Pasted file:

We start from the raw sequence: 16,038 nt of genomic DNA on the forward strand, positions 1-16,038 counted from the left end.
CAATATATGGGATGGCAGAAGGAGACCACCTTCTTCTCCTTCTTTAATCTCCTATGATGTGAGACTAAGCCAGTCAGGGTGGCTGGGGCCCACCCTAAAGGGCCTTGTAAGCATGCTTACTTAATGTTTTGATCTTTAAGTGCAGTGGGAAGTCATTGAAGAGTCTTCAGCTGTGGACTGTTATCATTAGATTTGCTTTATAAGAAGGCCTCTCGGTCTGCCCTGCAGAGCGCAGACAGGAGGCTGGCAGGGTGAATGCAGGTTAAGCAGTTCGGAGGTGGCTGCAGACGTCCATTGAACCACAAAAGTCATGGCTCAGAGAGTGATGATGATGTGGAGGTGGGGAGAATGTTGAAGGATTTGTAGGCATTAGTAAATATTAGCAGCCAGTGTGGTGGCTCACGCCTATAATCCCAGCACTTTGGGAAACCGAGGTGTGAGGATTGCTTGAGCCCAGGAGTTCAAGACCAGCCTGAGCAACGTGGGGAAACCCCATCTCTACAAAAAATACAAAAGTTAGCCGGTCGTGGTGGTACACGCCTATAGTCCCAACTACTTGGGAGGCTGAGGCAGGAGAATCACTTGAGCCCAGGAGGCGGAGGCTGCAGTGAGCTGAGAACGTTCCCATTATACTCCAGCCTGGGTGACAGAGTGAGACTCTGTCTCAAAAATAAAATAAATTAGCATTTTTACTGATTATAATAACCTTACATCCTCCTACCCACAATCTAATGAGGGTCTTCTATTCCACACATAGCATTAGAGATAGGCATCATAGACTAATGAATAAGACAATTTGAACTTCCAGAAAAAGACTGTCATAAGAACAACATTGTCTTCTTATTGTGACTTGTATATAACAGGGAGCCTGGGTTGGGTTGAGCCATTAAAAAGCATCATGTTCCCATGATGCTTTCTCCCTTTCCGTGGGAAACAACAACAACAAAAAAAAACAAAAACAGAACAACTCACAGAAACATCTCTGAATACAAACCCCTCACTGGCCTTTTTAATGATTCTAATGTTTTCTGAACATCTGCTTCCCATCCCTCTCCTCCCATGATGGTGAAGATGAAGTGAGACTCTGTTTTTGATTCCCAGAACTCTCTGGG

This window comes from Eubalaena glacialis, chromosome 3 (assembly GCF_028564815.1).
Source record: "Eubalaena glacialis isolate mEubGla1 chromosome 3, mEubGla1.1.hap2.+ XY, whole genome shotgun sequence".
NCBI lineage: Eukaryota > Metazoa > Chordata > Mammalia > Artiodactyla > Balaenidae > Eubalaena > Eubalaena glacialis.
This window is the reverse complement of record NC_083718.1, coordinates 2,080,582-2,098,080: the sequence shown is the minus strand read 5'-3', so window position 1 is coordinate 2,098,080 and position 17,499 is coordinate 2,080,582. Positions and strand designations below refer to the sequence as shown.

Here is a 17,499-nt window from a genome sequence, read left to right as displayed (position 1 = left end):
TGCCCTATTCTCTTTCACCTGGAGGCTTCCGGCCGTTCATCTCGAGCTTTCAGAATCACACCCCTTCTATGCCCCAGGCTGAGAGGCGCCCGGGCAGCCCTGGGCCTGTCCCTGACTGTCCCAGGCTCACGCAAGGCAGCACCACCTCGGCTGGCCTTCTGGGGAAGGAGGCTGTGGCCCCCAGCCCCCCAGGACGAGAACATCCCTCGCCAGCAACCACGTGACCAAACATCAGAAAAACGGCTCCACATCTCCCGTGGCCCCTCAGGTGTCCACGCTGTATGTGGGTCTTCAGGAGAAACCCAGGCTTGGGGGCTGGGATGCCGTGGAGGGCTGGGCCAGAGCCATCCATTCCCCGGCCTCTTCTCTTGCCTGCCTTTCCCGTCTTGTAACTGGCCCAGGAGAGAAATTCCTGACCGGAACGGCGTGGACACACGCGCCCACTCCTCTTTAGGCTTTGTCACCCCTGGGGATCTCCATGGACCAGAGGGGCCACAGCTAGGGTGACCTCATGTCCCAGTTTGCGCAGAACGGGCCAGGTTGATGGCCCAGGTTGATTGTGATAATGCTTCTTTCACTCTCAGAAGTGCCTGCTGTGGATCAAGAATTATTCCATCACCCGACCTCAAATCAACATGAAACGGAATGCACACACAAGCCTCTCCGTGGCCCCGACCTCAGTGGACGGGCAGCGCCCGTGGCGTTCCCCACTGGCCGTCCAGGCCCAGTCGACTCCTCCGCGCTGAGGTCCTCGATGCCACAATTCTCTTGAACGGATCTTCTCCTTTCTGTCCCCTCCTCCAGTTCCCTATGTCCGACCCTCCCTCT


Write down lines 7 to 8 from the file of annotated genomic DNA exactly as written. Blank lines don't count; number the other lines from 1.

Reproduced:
Here is a 17,499-nt window from a genome sequence, read left to right as displayed (position 1 = left end):
TGCCCTATTCTCTTTCACCTGGAGGCTTCCGGCCGTTCATCTCGAGCTTTCAGAATCACACCCCTTCTATGCCCCAGGCTGAGAGGCGCCCGGGCAGCCCTGGGCCTGTCCCTGACTGTCCCAGGCTCACGCAAGGCAGCACCACCTCGGCTGGCCTTCTGGGGAAGGAGGCTGTGGCCCCCAGCCCCCCAGGACGAGAACATCCCTCGCCAGCAACCACGTGACCAAACATCAGAAAAACGGCTCCACATCTCCCGTGGCCCCTCAGGTGTCCACGCTGTATGTGGGTCTTCAGGAGAAACCCAGGCTTGGGGGCTGGGATGCCGTGGAGGGCTGGGCCAGAGCCATCCATTCCCCGGCCTCTTCTCTTGCCTGCCTTTCCCGTCTTGTAACTGGCCCAGGAGAGAAATTCCTGACCGGAACGGCGTGGACACACGCGCCCACTCCTCTTTAGGCTTTGTCACCCCTGGGGATCTCCATGGACCAGAGGGGCCACAGCTAGGGTGACCTCATGTCCCAGTTTGCGCAGAACGGGCCAGGTTGATGGCCCAGGTTGATTGTGATAATGCTTCTTTCACTCTCAGAAGTGCCTGCTGTGGATCAAGAATTATTCCATCACCCGACCTCAAATCAACATGAAACGGAATGCACACACAAGCCTCTCCGTGGCCCCGACCTCAGTGGACGGGCAGCGCCCGTGGCGTTCCCCACTGGCCGTCCAGGCCCAGTCGACTCCTCCGCGCTGAGGTCCTCGATGCCACAATTCTCTTGAACGGATCTTCTCCTTTCTGTCCCCTCCTCCAGTTCCCTATGTCCGACCCTCCCTCT